A Brazilian man has been explaining how he sold his kidney to an alleged international human organ trafficking syndicate operating in South Africa.
Human kidneys are a scarce resource
He showed his scar on Brazilian television and said he had been paid $13,000 to have his organ removed in the South African town of Durban.
A third man has appeared in a South African court, accused of being one of the leaders of the gang.
People desperate for organ transplants reportedly paid up to $120,000.
The man, whose identity was disguised, told Brazil's Globo news, that he was from Recife in the poor north-eastern state of Pernambuco.
He said he had jumped at the chance to earn so much money due to his poverty and said his kidney had been transplanted into an Iraqi.
Nine Brazilians and two Israelis have also reportedly been arrested in north-eastern Brazil in connection with the organ ring.
"In all, they managed to talk 30 men into selling one of their kidneys," said Wilson Salles Damazio, local head of the Federal Police.
A British-born South African man, Roderick Frank Kimberley, 58, handed himself over to police on Thursday after he was informed a warrant for his arrest had been issued, said police spokeswoman Mary Martins-Engelbrecht.
He was released on bail on Friday and is expected to be charged under South Africa's Human Tissue Act.
Earlier this week, an Israeli man, Agania Robel, 41, was arrested minutes after being discharged following a kidney transplant, allegedly organised through the syndicate.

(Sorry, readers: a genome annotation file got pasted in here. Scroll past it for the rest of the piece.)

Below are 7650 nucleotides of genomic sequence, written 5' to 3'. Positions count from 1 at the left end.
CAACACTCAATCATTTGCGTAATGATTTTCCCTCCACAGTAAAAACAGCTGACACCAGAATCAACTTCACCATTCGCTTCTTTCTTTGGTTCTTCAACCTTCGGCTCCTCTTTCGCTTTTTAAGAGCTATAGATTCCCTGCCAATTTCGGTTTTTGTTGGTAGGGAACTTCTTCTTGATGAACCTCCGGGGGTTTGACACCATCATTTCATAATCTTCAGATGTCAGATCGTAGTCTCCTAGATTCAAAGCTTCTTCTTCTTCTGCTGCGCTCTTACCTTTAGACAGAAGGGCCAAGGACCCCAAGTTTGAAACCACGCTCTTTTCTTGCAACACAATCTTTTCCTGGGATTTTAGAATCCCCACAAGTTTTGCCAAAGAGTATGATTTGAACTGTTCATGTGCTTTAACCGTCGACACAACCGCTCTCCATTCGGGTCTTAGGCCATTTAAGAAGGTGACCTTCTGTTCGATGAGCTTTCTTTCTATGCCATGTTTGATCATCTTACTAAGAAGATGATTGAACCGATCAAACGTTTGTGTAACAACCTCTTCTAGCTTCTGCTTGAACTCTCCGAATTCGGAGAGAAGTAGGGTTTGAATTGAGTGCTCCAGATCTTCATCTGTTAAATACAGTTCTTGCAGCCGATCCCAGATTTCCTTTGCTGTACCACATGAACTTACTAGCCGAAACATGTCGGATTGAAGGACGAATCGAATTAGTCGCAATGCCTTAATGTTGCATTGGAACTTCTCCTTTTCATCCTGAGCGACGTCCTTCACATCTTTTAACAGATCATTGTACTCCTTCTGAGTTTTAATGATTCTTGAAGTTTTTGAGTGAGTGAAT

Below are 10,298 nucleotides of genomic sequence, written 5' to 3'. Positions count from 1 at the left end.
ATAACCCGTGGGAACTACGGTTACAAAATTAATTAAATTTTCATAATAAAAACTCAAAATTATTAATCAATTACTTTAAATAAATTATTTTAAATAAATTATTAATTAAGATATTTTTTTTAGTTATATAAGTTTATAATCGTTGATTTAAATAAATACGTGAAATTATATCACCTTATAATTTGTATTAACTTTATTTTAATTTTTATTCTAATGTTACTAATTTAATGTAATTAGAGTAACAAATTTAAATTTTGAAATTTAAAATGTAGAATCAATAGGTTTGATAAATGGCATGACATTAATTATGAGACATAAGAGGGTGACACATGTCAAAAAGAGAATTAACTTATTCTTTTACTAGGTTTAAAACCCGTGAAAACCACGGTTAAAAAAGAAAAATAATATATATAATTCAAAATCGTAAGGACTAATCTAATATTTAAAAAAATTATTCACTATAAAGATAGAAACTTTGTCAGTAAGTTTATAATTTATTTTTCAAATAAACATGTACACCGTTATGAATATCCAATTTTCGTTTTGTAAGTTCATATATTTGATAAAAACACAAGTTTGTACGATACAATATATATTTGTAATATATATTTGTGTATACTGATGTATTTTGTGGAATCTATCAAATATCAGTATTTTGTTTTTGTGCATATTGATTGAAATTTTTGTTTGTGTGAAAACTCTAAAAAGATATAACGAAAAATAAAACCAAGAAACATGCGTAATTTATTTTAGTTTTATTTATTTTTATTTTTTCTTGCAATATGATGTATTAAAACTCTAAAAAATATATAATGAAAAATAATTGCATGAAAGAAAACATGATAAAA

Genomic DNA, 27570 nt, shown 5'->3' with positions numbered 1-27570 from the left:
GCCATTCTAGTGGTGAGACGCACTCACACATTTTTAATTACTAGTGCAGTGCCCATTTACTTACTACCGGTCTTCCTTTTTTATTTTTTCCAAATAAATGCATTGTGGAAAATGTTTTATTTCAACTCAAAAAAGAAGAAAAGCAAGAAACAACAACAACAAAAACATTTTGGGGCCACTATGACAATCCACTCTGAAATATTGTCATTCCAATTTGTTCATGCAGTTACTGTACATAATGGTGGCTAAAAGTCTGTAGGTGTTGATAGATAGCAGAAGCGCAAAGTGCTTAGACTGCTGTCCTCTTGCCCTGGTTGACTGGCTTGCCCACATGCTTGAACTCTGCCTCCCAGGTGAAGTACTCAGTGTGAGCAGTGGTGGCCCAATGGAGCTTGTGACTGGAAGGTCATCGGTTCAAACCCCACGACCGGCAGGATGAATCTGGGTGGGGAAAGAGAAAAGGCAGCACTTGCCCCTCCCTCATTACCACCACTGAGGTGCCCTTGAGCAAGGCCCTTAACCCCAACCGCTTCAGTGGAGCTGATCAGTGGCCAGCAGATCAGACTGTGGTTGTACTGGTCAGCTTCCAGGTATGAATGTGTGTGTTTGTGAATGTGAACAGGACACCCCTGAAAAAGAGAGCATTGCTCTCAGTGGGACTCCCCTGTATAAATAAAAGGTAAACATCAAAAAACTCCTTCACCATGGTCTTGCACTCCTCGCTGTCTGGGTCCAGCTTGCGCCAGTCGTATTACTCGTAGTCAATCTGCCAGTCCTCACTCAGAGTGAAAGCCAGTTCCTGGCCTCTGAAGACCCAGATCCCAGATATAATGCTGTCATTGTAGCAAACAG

He appeared in court along with a South African of Israeli descent, Sushan Meir, 49.
In many Western countries, there are long waiting lists for human organs such as kidneys, livers and bone marrow.
South Africa hospitals have a worldwide reputation for their expertise in the field of organ transplants.
South African police have interviewed several Brazilians and Israelis staying in Durban, allegedly brought there to sell their organs.
Police are expected to turn their attention next to medical workers in two Durban hospitals.
St Augustine's hospital has confirmed that it is helping police with their inquiries.
The investigating officer, Captain Helberg, has said that the investigation into the matter does not involve the hospital being party to any illegal transactions.
Investigators believe the illegal trade has been going on for more than a year and more arrests are expected.
"We are looking at members across the globe. We have had successes in Brazil, Israel and South Africa, but we suspect it is much wider," said police spokesperson Mary Martins-Engelbrecht.